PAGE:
Laboratory grown flesh is still flesh and therefore unhealthy. That it's grown in a bioreactor makes it doubly unhealthy. (See Will lab-grown food really save the planet?) Nor, as you point out, is it cruelty free. The promise to cease depending on the slaughter of pregnant cows so as to extract fetal bovine serum from the hearts of their unborn babies is only a promise. (See Vegans Spill the Truth about Lab Grown Meat.) And until the fantasized immortal cells become available, donor herds need to be exploited. If, moreover, laboratory grown flesh puts money into the pockets of agribusiness giants such as Tyson and Cargill (see cleanmeat-hoax.com), it is fostering the very animal factories many claim it will nullify. And according to Paul Shapiro, who wrote a book endorsing laboratory grown flesh, vegans will by and large reject it; the primary market for it will be people who feed regularly on the offerings of McDonald's, i.e., the poor.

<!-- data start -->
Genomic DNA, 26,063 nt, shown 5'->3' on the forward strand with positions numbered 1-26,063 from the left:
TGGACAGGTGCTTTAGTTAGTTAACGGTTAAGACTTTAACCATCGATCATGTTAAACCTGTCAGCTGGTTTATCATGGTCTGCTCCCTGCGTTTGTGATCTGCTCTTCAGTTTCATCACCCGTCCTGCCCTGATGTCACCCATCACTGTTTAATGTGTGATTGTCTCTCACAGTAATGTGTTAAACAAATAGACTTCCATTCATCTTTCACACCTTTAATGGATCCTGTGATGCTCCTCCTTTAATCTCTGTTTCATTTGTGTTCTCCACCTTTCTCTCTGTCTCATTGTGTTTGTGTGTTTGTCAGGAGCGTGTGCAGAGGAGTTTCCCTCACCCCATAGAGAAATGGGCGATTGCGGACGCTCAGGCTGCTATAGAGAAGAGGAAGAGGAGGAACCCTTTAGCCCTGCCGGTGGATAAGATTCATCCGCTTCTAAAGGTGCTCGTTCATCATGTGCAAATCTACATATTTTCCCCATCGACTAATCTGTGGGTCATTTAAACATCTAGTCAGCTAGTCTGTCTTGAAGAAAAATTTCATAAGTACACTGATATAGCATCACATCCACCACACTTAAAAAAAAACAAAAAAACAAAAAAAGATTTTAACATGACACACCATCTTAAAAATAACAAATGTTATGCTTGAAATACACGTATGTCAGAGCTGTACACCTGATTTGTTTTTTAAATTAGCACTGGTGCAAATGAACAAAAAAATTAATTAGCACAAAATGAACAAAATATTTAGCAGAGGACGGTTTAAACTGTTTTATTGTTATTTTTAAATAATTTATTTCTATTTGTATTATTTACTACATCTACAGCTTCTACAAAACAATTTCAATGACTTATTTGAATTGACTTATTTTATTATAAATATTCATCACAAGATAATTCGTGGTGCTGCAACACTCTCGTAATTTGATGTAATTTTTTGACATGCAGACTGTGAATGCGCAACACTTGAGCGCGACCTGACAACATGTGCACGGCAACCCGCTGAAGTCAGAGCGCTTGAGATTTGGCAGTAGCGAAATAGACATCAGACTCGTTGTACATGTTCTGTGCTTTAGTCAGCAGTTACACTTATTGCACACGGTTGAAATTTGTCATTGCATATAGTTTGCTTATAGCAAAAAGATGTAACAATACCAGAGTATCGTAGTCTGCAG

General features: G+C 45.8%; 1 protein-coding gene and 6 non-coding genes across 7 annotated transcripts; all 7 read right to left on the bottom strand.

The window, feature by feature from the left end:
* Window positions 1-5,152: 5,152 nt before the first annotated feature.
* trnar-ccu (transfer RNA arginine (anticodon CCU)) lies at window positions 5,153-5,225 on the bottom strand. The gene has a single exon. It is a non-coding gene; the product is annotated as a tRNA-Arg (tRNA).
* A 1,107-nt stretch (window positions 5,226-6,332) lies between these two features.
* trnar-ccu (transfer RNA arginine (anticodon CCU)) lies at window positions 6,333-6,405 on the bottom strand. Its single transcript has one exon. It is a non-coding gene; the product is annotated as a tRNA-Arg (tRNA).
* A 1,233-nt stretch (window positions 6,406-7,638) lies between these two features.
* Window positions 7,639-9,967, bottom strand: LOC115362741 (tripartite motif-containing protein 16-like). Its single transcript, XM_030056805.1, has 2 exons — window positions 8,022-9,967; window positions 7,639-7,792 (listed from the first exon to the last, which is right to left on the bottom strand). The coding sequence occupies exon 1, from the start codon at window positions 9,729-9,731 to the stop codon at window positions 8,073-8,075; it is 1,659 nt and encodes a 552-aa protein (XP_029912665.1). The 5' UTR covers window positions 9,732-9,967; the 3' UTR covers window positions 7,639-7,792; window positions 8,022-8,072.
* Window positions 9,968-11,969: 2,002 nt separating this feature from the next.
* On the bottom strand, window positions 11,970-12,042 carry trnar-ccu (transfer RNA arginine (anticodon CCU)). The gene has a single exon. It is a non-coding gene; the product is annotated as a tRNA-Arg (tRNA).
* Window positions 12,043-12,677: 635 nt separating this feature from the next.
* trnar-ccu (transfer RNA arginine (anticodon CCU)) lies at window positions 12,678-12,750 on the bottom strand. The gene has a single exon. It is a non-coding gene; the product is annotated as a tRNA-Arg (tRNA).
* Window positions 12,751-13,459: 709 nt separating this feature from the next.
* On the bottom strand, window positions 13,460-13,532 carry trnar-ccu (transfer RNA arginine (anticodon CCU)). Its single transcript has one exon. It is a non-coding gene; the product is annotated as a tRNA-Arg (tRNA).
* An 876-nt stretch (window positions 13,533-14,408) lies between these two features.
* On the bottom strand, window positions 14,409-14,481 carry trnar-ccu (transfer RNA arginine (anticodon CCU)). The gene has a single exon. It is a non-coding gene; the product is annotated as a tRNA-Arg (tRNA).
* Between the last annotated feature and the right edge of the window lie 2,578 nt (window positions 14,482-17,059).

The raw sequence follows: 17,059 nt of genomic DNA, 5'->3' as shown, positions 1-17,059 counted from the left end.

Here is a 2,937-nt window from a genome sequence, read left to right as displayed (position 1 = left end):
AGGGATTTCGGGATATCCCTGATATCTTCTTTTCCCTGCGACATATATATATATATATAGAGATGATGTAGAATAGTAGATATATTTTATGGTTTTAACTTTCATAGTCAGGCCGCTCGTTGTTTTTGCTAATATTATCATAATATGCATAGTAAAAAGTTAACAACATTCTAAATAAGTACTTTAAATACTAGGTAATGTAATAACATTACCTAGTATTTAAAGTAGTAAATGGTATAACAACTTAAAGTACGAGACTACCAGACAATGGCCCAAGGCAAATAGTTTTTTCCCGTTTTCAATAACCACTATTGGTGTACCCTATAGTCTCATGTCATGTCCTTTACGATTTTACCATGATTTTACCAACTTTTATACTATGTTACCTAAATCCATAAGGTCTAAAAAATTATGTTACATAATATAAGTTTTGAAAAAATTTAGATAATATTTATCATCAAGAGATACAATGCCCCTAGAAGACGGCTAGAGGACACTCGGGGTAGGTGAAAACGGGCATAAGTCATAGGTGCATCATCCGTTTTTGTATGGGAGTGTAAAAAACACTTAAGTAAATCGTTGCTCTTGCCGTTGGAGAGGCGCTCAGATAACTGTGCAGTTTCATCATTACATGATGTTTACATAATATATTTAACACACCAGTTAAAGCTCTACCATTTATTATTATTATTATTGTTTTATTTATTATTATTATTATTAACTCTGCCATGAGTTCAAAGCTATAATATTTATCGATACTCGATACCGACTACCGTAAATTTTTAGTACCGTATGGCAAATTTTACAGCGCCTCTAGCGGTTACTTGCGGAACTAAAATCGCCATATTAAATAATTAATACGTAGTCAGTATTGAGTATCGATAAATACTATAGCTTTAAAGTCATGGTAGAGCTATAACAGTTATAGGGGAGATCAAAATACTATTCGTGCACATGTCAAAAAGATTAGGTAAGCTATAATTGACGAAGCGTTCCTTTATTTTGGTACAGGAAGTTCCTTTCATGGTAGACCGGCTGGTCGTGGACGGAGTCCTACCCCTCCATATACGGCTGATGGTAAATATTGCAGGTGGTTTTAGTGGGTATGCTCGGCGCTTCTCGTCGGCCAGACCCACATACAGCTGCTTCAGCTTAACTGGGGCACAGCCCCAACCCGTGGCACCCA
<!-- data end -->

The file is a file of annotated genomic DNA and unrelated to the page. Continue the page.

The endorsement by Peter Singer is unsurprising and consistent with his utilitarianism, which cannot provide a basis on its own for unconditionally rejecting the use of animals as food. And even though Singer's 1975 pioneering work Animal Liberation—which inspired and continues to inspire many—begins with a powerful rejection of human tyranny over animals, the logical culmination of Singer's utilitarian argument with its pleasure/pain calculus may be seen in his more recent embracing of so-called humane slaughter, vegetarianism over against veganism, the most obscene genetic modifying of animals for the purpose of palatal delectation, even infanticide, and now, of course, laboratory grown flesh, in short, adult human supremacy over all other life forms (see Karen Davis, "What Happened to Peter Singer?"). According to Professor Will Kymlicka, the modern animal liberation movement, often said to have been sparked by Singer’s work, was in fact catalyzed largely in reaction against Singer’s utilitarianism.